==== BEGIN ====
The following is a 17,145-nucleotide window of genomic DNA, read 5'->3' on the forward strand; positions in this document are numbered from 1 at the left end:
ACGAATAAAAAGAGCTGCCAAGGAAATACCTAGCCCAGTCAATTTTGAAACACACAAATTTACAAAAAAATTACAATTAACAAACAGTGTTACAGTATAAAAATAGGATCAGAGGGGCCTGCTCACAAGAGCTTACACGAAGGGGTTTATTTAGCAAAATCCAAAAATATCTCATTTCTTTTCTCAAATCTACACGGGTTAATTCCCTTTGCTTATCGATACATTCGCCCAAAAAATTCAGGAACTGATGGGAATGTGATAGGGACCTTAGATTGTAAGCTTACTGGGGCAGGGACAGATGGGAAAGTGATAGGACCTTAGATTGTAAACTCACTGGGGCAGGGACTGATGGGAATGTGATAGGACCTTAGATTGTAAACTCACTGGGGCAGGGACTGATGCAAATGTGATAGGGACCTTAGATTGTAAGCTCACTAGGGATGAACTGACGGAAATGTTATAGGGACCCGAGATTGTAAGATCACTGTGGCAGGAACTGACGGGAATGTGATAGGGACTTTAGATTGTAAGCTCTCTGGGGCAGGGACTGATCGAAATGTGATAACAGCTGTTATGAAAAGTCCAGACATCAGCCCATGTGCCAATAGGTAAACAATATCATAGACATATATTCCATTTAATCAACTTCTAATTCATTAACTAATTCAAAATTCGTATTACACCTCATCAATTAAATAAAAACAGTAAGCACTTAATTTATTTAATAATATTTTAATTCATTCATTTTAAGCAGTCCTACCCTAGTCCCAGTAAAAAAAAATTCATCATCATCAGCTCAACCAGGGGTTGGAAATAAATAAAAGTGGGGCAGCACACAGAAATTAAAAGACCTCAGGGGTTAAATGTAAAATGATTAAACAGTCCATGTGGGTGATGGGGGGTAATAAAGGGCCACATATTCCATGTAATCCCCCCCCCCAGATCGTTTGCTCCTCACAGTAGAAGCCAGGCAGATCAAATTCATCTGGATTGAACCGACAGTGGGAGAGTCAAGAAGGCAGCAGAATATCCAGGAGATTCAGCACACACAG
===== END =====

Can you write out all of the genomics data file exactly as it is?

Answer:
The following is a 17,145-nucleotide window of genomic DNA, read 5'->3' on the forward strand; positions in this document are numbered from 1 at the left end:
ACGAATAAAAAGAGCTGCCAAGGAAATACCTAGCCCAGTCAATTTTGAAACACACAAATTTACAAAAAAATTACAATTAACAAACAGTGTTACAGTATAAAAATAGGATCAGAGGGGCCTGCTCACAAGAGCTTACACGAAGGGGTTTATTTAGCAAAATCCAAAAATATCTCATTTCTTTTCTCAAATCTACACGGGTTAATTCCCTTTGCTTATCGATACATTCGCCCAAAAAATTCAGGAACTGATGGGAATGTGATAGGGACCTTAGATTGTAAGCTTACTGGGGCAGGGACAGATGGGAAAGTGATAGGACCTTAGATTGTAAACTCACTGGGGCAGGGACTGATGGGAATGTGATAGGACCTTAGATTGTAAACTCACTGGGGCAGGGACTGATGCAAATGTGATAGGGACCTTAGATTGTAAGCTCACTAGGGATGAACTGACGGAAATGTTATAGGGACCCGAGATTGTAAGATCACTGTGGCAGGAACTGACGGGAATGTGATAGGGACTTTAGATTGTAAGCTCTCTGGGGCAGGGACTGATCGAAATGTGATAACAGCTGTTATGAAAAGTCCAGACATCAGCCCATGTGCCAATAGGTAAACAATATCATAGACATATATTCCATTTAATCAACTTCTAATTCATTAACTAATTCAAAATTCGTATTACACCTCATCAATTAAATAAAAACAGTAAGCACTTAATTTATTTAATAATATTTTAATTCATTCATTTTAAGCAGTCCTACCCTAGTCCCAGTAAAAAAAAATTCATCATCATCAGCTCAACCAGGGGTTGGAAATAAATAAAAGTGGGGCAGCACACAGAAATTAAAAGACCTCAGGGGTTAAATGTAAAATGATTAAACAGTCCATGTGGGTGATGGGGGGTAATAAAGGGCCACATATTCCATGTAATCCCCCCCCCCAGATCGTTTGCTCCTCACAGTAGAAGCCAGGCAGATCAAATTCATCTGGATTGAACCGACAGTGGGAGAGTCAAGAAGGCAGCAGAATATCCAGGAGATTCAGCACACACAG